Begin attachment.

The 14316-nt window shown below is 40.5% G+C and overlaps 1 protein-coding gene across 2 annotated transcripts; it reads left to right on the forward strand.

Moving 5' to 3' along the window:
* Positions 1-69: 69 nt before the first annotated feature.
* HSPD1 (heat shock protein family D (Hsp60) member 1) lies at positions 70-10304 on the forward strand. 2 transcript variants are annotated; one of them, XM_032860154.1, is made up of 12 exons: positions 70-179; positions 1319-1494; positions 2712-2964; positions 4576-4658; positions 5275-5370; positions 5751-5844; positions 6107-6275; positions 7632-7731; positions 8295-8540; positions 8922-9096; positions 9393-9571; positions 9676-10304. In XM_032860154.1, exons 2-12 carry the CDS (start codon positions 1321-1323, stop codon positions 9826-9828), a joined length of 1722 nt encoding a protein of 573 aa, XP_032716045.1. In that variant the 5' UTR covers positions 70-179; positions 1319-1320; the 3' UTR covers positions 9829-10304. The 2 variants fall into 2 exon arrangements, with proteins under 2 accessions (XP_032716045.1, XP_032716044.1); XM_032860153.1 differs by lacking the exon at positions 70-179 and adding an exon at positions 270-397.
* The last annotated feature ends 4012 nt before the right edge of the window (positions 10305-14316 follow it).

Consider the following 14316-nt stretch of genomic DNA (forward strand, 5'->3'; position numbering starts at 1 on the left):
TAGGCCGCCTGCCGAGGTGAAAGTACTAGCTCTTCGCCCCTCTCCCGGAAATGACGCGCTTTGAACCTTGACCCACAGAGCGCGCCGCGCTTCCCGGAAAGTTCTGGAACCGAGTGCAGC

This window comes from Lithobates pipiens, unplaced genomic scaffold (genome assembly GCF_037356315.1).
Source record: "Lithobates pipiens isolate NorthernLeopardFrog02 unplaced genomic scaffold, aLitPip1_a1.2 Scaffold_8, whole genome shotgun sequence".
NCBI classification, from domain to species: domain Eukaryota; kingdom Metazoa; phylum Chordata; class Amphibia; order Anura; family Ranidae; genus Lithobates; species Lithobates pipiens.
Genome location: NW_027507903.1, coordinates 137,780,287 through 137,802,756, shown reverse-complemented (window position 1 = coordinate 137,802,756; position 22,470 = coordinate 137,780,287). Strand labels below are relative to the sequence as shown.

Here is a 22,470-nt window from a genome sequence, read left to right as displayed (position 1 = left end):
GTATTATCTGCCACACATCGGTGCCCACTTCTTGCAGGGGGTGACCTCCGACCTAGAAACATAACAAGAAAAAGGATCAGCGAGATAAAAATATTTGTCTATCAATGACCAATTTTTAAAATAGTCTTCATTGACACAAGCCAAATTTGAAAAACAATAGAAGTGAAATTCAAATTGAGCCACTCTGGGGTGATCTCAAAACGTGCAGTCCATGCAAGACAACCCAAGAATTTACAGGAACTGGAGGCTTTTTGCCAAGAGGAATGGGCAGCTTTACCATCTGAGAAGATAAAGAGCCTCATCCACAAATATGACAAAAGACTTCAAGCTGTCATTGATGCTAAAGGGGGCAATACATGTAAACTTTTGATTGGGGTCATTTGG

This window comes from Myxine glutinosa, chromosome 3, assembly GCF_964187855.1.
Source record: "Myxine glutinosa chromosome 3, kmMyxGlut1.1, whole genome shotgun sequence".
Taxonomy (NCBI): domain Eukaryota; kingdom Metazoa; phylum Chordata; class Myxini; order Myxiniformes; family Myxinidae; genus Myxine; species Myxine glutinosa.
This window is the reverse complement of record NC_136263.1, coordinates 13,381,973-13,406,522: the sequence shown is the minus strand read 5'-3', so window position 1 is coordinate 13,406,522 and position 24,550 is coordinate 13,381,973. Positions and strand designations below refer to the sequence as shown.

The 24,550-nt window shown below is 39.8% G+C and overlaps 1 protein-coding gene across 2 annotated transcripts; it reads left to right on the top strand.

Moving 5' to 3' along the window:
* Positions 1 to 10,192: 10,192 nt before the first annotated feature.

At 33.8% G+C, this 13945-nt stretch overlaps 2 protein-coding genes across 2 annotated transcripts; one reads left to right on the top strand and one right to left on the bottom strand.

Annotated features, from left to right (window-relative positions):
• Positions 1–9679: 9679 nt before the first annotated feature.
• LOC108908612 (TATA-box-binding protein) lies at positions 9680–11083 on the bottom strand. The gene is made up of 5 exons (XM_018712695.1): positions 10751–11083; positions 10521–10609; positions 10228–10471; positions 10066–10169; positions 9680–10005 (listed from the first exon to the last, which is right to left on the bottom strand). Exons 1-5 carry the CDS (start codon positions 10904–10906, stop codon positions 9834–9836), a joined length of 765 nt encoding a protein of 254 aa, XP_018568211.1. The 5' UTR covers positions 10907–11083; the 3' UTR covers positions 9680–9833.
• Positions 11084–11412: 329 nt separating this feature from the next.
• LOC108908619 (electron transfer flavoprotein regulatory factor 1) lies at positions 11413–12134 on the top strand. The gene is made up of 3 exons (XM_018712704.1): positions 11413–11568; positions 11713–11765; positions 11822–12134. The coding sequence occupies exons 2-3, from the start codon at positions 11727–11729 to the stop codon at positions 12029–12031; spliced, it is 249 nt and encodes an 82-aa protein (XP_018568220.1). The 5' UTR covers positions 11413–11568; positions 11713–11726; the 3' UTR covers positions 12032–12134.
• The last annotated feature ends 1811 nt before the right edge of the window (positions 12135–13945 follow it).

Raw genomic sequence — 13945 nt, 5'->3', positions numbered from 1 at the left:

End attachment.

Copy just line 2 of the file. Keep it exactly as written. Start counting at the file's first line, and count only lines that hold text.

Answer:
Moving 5' to 3' along the window: